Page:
Netflix Stock: Bear vs. Bull

Netflix Stock

The price of Netflix stock (NASDAQ:NFLX) has dropped to its lowest level in over four years. Even yet, the streaming video leader is a divisive investment.

Netflix stock (NASDAQ:NFLX) price has dropped over 60% this year, wiping off nearly four years of gains. The bulls left when the streaming video giant’s subscriber growth halted, and its operating margins shrank. Difficult comparisons to its pandemic-era expansion, tough competition, and increasing interest rates intensified the sell-off.

Netflix stock: What the Bears Say

The bears feel Netflix stock (NASDAQ:NFLX) time is passed. Over the last several years, companies like Walt Disney (DIS), Amazon, Apple, Warner Bros. Discovery (WBD), Paramount Global (PARA), and Comcast (CMCSA) have saturated and sliced up the streaming video industry.

Netflix’s paid subscriber base jumped 22% to 203.7 million in 2020, but just 9% to 221.8 million in 2021. It has just 220.7 million paying members at the end of the second quarter of 2022. Disney completed the most recent quarter with 221 million members across all of its streaming services (Disney+, Hulu, and ESPN+), representing a 27% increase over the previous year. As a result, Disney now has more streaming subscribers than Netflix.

Because of its sluggish growth, Netflix is more akin to a conventional media corporation than a rising digital powerhouse. However, Netflix is not yet valued similarly to a typical media firm. Disney has a forward price-to-earnings ratio of 18, while Comcast and Paramount trade at eight and ten times ahead earnings, respectively. As a result, at more than 20 times projected earnings, Netflix’s stock may still be overpriced.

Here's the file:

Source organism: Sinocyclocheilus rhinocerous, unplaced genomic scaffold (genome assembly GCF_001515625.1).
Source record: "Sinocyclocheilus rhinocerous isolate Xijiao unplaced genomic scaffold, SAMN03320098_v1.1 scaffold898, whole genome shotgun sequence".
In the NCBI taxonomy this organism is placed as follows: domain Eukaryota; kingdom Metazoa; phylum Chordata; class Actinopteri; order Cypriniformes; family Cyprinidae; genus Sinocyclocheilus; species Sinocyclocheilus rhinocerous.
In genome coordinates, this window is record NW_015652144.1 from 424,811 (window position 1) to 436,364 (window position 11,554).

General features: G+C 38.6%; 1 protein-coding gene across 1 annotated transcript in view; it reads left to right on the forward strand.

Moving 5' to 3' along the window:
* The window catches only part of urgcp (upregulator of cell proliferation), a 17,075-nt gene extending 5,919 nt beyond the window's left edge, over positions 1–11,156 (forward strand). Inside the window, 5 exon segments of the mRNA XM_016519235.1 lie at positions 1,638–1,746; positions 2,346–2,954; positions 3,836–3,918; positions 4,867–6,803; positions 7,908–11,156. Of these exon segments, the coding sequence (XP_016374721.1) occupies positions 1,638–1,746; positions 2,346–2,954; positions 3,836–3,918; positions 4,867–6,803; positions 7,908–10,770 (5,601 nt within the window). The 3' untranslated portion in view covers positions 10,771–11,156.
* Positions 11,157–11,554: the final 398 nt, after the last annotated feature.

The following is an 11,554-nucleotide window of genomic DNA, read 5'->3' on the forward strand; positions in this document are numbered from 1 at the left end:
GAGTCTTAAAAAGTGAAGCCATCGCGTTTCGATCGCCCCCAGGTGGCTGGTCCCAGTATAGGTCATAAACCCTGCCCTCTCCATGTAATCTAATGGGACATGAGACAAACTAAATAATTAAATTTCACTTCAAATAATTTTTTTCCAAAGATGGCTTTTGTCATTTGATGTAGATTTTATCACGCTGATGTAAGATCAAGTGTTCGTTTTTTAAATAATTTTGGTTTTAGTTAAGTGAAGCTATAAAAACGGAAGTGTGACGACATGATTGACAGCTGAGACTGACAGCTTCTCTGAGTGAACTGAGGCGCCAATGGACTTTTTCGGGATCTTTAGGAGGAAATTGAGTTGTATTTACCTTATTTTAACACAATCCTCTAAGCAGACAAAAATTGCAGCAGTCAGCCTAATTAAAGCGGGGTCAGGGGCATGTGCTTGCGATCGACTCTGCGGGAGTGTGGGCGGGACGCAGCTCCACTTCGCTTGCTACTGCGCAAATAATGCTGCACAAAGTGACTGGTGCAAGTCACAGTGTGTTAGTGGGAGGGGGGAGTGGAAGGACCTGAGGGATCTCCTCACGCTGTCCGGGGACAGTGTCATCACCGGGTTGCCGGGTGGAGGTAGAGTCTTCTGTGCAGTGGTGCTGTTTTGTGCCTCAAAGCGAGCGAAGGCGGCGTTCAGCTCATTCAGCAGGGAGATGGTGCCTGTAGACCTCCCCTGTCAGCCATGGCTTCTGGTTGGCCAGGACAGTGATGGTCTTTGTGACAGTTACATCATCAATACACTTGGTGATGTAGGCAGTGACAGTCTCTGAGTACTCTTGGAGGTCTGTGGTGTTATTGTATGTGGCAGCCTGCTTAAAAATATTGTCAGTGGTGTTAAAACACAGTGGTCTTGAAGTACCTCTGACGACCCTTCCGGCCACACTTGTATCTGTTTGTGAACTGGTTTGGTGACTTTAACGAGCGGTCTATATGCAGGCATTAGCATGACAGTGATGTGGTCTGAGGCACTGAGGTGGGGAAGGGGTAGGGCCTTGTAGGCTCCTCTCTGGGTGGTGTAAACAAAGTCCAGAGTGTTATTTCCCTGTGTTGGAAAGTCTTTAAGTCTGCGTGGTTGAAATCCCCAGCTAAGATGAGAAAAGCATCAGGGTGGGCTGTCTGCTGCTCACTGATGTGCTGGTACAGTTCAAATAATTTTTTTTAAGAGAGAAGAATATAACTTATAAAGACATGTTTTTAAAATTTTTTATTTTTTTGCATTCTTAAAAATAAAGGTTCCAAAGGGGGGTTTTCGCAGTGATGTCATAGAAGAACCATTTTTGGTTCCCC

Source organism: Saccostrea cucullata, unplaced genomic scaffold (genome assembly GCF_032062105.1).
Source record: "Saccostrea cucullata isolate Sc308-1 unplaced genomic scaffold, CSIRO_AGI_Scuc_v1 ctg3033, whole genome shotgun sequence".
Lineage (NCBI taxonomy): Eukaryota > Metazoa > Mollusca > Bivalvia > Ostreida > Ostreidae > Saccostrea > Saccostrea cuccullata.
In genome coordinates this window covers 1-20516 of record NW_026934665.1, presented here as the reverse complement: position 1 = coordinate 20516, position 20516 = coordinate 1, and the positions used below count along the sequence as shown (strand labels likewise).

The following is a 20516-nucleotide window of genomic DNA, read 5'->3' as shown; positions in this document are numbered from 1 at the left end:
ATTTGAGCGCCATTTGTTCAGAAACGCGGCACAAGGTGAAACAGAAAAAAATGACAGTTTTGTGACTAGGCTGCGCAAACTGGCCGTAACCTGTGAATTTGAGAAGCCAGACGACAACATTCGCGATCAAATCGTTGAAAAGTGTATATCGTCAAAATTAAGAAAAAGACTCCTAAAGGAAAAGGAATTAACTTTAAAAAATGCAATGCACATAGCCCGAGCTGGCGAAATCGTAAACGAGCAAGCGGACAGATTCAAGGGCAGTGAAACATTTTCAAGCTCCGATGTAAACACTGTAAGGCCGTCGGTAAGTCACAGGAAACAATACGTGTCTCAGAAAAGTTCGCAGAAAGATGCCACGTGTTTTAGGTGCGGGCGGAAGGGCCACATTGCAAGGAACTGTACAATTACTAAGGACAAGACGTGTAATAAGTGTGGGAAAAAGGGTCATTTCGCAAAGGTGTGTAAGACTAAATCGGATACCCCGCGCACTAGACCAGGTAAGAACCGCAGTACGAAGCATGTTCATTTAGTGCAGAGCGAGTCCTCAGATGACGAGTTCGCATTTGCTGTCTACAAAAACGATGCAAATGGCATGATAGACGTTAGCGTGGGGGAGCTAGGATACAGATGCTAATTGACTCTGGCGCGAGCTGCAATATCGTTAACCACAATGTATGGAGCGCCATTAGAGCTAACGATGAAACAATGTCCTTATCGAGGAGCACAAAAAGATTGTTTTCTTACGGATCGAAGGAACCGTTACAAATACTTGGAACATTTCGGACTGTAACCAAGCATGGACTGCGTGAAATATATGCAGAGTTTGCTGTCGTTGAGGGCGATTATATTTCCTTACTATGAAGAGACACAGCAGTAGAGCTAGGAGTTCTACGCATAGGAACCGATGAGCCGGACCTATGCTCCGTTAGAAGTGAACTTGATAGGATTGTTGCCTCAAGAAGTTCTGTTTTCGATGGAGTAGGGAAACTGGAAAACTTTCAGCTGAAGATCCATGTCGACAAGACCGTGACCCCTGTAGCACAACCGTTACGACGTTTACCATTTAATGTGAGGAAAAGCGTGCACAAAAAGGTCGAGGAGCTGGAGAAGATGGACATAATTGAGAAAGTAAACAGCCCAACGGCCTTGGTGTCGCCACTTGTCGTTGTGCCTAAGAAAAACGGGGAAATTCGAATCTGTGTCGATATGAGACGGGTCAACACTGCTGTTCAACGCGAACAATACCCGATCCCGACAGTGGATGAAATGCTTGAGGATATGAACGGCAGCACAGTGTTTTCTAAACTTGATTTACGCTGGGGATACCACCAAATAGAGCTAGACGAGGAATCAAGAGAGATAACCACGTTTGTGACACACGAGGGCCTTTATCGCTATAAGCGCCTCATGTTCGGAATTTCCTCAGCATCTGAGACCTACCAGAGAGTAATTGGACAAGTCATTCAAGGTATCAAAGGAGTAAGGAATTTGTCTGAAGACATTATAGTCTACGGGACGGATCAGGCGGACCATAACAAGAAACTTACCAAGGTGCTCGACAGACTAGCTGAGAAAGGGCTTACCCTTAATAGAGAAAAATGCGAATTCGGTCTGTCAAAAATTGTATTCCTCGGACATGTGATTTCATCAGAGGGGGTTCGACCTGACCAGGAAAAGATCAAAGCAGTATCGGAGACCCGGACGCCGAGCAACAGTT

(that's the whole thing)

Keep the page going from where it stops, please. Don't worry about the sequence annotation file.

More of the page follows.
Netflix Stock: What the bulls will tell you  

The bulls feel the streaming competition isn’t a zero-sum game. There may still be plenty of opportunity for Netflix, Disney, HBO Max, and others to grow without stepping on one other’s toes. Netflix could also keep churning out unexpected blockbusters like Stranger Things, Squid Game, and Bridgerton by crunching its AI algorithms to generate new original content.

Netflix aims to stop its two-quarter skid of sequential subscriber losses, partially exacerbated by the Russo-Ukrainian conflict, by acquiring approximately a million customers in the third quarter of 2022. This stability might provide a solid platform for the debut of its ad-supported tier in November.

If that launch coincides with a larger rebound in the ad industry, which has been under pressure for most of this year, Netflix’s growth might increase again in 2023. Analysts forecast a slight rebound, with 8% revenue growth and 7% profit growth. Still, it could easily exceed cautious projections if it debuts new popular programs, acquires more subscribers, and draws legions of hungry advertisers to its platform.

Which Argument Makes More Sense?

Netflix will not become obsolete very soon, but its days of rapid expansion are certainly gone. Its growth may level down once it debuts its ad-supported tier, but its value already accounts for those potential gains. I don’t anticipate Netflix stock (NASDAQ:NFLX) to fall much lower, but I also don’t expect it to return to its all-time high very soon.

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About the author: Okoro Chinedu is a freelance writer specializing in health and finance, with a keen interest in cryptocurrency and blockchain technology. He has worked in content creation and digital journalism. Since 2019, he has written on various online platforms, and his work has been recognized by several important media sources and specialists in finance and crypto. In addition to writing, Chinedu enjoys reading, playing football, posing as a medical student, and traveling.